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SPECIAL FEATURE

Science Fiction in the Science Classroom

Gail Sanchez

Mars Lander How do students learn? Watching a student growing through their educational years, one can only be amazed at the amount of learning that has allowed them to understand their expanding environment. Students learn by gathering information, processing that information and experiencing the world around them. As the years go by, there is an increasing amount of information our students must learn. On a daily basis, new and innovative information is being disseminated. How then do we allow our students the chance to explore new experiences that may or may not be real? Effective teaching is at the heart of science education. Good teachers create environments in which the student and the teacher work together as active learners. Teachers need to design and implement new ways of teaching and learning science. All students are capable of learning and it is critical for teachers to support the diversity of the students' needs, experiences, and backgrounds when providing opportunities for all students to learn science.

When educators thinks of science fiction, it is always as the unit taught by the reading teachers to introduce students to a different genre of reading. As science continues to reach beyond our known space, science fiction is becoming science fact, so then where does science fiction belong?

It is the belief of this science teacher that science fiction is an integral part of the science curriculum. It only takes the individual teacher and the knowledge they have of their students to know where and when science fiction belongs in the classroom.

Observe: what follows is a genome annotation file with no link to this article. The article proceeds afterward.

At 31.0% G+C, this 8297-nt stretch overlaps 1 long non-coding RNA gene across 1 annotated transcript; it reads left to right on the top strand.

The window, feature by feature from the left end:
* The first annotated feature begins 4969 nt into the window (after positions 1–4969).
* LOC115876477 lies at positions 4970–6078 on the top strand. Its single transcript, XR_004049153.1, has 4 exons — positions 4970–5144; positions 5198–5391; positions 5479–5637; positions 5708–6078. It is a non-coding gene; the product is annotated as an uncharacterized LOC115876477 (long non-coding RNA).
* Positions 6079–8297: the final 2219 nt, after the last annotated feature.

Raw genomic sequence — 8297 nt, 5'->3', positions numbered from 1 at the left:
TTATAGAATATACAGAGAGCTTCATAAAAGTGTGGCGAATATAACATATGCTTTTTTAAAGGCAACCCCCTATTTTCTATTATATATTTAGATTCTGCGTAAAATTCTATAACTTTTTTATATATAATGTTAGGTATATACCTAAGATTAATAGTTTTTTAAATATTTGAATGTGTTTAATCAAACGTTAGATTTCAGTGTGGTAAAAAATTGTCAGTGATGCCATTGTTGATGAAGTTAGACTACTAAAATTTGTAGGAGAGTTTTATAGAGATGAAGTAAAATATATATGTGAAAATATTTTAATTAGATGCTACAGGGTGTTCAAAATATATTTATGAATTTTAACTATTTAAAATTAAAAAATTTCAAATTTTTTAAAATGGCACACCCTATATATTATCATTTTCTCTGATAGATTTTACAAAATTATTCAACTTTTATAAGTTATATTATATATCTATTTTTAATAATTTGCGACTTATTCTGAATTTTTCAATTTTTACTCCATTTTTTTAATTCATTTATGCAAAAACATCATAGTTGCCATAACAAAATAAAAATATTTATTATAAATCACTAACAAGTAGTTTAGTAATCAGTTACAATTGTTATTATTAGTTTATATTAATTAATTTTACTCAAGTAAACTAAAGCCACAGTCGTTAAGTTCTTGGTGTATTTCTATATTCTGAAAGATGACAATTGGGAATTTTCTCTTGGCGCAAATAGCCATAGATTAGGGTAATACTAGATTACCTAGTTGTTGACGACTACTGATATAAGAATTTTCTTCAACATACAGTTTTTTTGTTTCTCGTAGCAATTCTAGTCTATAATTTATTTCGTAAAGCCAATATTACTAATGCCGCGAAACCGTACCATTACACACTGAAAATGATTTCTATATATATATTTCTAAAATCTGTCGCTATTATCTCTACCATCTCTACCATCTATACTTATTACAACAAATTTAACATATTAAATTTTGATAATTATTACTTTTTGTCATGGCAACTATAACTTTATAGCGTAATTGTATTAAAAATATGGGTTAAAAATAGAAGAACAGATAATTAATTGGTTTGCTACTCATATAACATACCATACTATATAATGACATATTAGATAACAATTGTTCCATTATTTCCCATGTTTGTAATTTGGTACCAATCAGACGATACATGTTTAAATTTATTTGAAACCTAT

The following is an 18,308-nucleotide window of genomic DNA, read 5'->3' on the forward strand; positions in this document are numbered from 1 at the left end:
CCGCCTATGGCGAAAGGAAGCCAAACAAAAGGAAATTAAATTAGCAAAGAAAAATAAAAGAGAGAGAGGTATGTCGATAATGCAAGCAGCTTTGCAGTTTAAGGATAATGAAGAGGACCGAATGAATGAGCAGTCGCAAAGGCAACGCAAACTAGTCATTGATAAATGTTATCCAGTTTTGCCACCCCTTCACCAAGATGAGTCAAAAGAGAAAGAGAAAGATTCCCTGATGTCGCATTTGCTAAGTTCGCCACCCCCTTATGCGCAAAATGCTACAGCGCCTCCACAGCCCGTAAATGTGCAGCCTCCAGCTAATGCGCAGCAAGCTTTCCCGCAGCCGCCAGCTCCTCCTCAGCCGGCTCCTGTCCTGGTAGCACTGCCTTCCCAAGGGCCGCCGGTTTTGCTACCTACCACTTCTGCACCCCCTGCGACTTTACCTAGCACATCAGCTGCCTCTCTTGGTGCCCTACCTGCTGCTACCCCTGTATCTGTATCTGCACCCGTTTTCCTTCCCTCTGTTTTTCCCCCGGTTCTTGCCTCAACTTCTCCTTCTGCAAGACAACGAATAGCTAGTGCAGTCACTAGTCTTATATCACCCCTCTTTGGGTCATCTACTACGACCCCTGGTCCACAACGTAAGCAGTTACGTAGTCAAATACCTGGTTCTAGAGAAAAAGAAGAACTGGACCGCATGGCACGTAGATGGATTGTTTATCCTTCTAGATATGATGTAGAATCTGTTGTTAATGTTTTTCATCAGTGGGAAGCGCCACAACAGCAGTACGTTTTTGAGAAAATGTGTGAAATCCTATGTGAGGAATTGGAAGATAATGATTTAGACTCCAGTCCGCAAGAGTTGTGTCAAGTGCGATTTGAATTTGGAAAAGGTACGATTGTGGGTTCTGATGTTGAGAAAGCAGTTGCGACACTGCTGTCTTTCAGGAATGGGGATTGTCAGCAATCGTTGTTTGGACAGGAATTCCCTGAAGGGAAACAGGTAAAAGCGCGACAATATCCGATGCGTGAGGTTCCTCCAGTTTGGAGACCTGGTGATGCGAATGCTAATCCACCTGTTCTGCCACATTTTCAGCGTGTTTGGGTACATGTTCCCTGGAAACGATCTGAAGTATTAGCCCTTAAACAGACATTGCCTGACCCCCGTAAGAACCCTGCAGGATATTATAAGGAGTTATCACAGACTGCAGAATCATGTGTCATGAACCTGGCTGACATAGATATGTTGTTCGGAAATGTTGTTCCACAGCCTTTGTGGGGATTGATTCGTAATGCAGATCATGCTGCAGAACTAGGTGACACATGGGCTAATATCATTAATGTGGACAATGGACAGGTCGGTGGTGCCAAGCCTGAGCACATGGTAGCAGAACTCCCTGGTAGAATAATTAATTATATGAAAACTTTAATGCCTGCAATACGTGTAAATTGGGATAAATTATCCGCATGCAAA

Every state with the exception of one, has state mandated competency tests for students. Many teachers are driven to teach to the "test" and/or cover all the mandated curriculum as stated by district and/or state guidelines. So then does the science classroom become boring with students and teachers complaining that the excitement is gone. How does the teacher bring back the excitement while still meeting all the guidelines required, through science fiction!

This teacher had the good fortune to have a science class in which over 95% of the students watched Babylon 5 on a daily basis. The hold outs were unfortunately the six girls in the classroom, but it didn't take long for them to become involved in the opening class discussions on episodes watched by their fellow classmates. I made it a point to watch and take notes! What a way to watch TV, but there were always points of interest I wanted to make sure my students had paid attention to. First and foremost the episodes were the class sponge, meaning it was the discussion before much of the formal lessons were presented. However, many times, I was able to use one small part of the show and using the Babylon 5 website page to introduce new information. What a way to hook the student with learning! Babylon 5 made it easy to discuss other issues making the learning more relevant. Politics, current issues, poverty, government, humanities, and art became intertwined in class lessons. No longer were the students learning dissected parts of science curriculum, but seeing and learning the whole as to cause and effect of life and earth systems. My students have been limited in their personal experiences as most live at or below the poverty level. However, through the use of multimedia, new possibilities and ways of viewing their world became possible.

While I am bound to teaching scientific processes and skills, I can ensure that my students become scientifically literate with changing their attitudes and values about science through the use of science fiction. We as educators have to dare our students to dream. The dreaming is easy... teaching the students to live the dream is what takes work.


Gail is very excited to be using Babylon 5 in her classroom. She writes:

If any teachers want to email and start a dialog about the use of Science Fiction in the Science classroom..let me know! I will be more than willing to share lesson plans and other ideas. I even have one of my 6th grade reading teachers on board to help with some passage reading I am going to do with the 6th graders this year. I will also be presenting some of this to teachers who are attending the West Texas A&M University teacher training for the JASON project.

Gail's e-mail address is: Teachy@aol.com

I have attached a photo of the MarsViking Probe that is housed here in Amarillo.


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